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Back off, government, I can choose my drink

Joe Podelco / Lantern photographer

One thing that I find exasperating is the government’s tendency to get involved in every aspect of the lives of American citizens. Whether it is in people’s bedrooms, their wallets or women’s uteri, you can count on the government being there. Most recently, the government has entered a new room of our house: the pantry. Statewide bans of alcoholic energy drinks have spread faster than the Democrats lost control of the House of Representatives a few weeks ago, and it is unacceptable.

Four Loko, a popular alcoholic energy drink, garnered national scrutiny following the hospitalization of nine students at Central Washington University after they consumed large quantities of the beverage. But looking at the situation as a whole, I would say that only having nine students hospitalized out of the thousands who drink Four Loko should be considered a success. The government obviously does not agree.

It doesn’t matter if the drink is “dangerous.” That does not justify forcing the manufacturer to either strip the drink of its caffeine or cease production altogether. Frankly, I don’t think college students go out and get drunk to stay safe in the first place. They want to have fun. They know the dangers of consuming alcohol and energy drinks, and they choose to do it anyway. On the container of every drink, there are nutrition facts, a list of ingredients and the alcohol content. That information is sufficient for the consumer to be able to make an informed decision whether to drink the beverage, and how much.

There are people who think it’s cool to drink large amounts of this type of drink, and why rain on their parade? Let them be “cool,” and let them deal with the subsequent hospital visit. I don’t care because it doesn’t affect me, but governmental bans on certain products will. I don’t drink Four Loko, and I have no desire to. But I’m just waiting for the day that someone has a heart attack from drinking too much coffee — my favorite drink — and the government decides to enforce a “decaf-only” policy on coffee sales. If the government can snap its fingers and ban a type of drink like this, what other restrictions can it impose on us?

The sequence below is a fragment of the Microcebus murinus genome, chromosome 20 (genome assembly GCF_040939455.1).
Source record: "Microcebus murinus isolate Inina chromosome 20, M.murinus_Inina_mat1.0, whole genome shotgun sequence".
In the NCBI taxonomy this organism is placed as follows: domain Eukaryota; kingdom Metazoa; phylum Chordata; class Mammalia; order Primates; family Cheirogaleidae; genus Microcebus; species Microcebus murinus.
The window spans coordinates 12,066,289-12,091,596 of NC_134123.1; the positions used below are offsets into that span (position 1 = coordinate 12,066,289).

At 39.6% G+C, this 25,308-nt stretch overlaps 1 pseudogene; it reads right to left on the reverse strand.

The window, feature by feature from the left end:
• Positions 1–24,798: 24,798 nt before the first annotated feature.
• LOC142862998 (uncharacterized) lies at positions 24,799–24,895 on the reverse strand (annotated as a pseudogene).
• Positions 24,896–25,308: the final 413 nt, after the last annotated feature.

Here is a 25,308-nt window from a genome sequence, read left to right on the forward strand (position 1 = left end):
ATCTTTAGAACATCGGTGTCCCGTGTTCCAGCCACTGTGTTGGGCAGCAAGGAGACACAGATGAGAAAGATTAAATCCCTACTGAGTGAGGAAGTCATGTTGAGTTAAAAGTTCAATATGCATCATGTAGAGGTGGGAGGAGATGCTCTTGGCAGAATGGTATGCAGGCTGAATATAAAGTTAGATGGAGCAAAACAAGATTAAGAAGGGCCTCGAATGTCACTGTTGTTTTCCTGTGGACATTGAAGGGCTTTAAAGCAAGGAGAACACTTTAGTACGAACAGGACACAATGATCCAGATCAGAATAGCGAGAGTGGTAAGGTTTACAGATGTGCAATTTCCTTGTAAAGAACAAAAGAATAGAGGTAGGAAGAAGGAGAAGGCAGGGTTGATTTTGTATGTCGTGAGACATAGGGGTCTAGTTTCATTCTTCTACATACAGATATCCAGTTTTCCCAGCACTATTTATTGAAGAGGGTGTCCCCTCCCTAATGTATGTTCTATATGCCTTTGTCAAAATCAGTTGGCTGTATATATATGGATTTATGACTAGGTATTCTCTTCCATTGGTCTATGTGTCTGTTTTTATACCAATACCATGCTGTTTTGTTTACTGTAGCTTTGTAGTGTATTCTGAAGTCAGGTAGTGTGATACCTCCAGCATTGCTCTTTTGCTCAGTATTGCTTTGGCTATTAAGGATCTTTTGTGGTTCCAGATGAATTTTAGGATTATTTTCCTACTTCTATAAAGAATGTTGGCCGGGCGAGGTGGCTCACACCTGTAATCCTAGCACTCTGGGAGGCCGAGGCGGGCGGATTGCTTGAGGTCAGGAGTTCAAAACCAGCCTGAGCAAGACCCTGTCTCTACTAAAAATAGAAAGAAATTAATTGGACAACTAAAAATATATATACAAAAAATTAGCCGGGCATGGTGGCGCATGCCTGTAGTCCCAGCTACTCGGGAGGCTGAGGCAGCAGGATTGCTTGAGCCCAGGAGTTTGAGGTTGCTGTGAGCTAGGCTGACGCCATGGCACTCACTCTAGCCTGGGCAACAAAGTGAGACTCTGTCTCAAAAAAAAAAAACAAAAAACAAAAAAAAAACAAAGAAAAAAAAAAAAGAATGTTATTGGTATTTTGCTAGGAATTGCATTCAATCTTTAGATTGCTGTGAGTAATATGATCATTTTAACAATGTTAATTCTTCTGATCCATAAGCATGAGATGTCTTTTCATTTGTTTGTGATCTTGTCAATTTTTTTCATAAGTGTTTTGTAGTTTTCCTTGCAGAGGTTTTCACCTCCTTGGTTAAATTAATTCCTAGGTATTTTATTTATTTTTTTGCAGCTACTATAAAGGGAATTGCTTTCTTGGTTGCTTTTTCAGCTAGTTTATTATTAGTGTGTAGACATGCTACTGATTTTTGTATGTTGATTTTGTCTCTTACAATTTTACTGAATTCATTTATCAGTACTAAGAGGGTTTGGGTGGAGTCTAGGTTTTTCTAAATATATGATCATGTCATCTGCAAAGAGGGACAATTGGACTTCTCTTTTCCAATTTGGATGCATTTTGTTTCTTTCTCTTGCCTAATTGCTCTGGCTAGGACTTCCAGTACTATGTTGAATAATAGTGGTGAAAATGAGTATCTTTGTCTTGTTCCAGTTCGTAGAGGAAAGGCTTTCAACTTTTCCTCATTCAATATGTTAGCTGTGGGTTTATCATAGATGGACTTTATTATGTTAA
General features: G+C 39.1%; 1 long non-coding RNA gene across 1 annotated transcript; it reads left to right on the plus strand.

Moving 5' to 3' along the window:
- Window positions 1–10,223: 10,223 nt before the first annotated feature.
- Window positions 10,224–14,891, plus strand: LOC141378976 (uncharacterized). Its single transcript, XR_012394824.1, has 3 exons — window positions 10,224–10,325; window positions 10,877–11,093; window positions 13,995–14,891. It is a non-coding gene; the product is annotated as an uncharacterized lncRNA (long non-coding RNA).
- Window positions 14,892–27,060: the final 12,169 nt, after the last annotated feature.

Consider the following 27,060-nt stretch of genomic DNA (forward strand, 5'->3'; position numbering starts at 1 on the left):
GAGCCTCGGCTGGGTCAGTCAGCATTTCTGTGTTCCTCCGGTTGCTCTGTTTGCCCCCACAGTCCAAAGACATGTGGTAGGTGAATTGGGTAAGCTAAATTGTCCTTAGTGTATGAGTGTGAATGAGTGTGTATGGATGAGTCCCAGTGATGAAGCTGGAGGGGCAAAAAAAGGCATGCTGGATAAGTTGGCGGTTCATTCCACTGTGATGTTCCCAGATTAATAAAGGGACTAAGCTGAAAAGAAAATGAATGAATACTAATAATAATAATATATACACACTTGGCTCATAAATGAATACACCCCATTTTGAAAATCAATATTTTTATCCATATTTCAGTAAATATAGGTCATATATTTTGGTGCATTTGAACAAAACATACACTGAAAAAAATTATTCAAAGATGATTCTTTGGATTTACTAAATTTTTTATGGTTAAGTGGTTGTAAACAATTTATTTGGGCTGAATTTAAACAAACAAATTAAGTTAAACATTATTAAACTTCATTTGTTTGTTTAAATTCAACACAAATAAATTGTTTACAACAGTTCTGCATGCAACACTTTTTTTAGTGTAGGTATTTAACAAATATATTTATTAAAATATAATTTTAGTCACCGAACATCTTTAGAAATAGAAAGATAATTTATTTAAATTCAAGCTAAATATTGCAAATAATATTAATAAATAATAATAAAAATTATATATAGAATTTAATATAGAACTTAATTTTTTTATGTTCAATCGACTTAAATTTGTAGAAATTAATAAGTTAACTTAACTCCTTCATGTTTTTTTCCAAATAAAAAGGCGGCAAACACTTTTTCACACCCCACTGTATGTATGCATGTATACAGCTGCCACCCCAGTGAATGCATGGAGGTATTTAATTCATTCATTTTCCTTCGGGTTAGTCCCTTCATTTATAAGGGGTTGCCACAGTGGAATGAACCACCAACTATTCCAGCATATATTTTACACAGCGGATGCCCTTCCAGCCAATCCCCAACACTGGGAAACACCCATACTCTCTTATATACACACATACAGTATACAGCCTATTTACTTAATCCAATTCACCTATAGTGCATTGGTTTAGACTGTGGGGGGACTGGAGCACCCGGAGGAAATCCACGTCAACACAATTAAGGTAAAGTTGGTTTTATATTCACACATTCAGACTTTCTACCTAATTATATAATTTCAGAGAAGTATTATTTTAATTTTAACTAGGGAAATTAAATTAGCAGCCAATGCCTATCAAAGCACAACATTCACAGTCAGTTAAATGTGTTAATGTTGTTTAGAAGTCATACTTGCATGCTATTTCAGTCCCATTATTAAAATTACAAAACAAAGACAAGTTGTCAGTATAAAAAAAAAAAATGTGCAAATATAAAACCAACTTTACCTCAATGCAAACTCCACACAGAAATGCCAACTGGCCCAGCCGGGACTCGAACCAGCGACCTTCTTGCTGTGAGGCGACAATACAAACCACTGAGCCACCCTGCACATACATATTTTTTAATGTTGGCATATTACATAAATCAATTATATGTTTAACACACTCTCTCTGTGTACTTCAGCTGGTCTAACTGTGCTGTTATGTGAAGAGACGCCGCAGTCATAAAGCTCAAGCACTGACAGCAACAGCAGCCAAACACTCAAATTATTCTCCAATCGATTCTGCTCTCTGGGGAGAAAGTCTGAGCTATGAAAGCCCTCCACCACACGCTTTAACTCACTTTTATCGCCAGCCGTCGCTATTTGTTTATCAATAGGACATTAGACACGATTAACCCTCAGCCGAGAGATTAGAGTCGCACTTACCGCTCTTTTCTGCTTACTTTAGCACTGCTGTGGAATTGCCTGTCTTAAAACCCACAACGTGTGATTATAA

Can you imagine a life free from asinine governmental constraints? I can’t either. That’s probably because it’s nowhere near the lives we live in the U.S. In an ideal country, the government would allow us to do as we please, insofar as it does not harm other people. We could drink whatever we want, spend our money however we want and even relax with a little herbal refreshment, if you know what I mean. Yes, the government’s recent actions banned only alcoholic energy drinks, but this is only a taste of what the government can do. Recent polls have shown that nearly 80 percent of Americans don’t trust the government, and I’ll be the first to say I fall into that group. But the way our government is set up, we can only use our votes to choose between the lesser of two evils, i.e., Democrats and Republicans. So the way I see it, the people don’t have as much of a say in the affairs of this democracy as we think we do.

For now, all we can do is keep our eyes open for governmental oppressions and complain about them loudly. And if you get a chance, go out and buy a caffeinated Four Loko because before too long, they’ll be gone.

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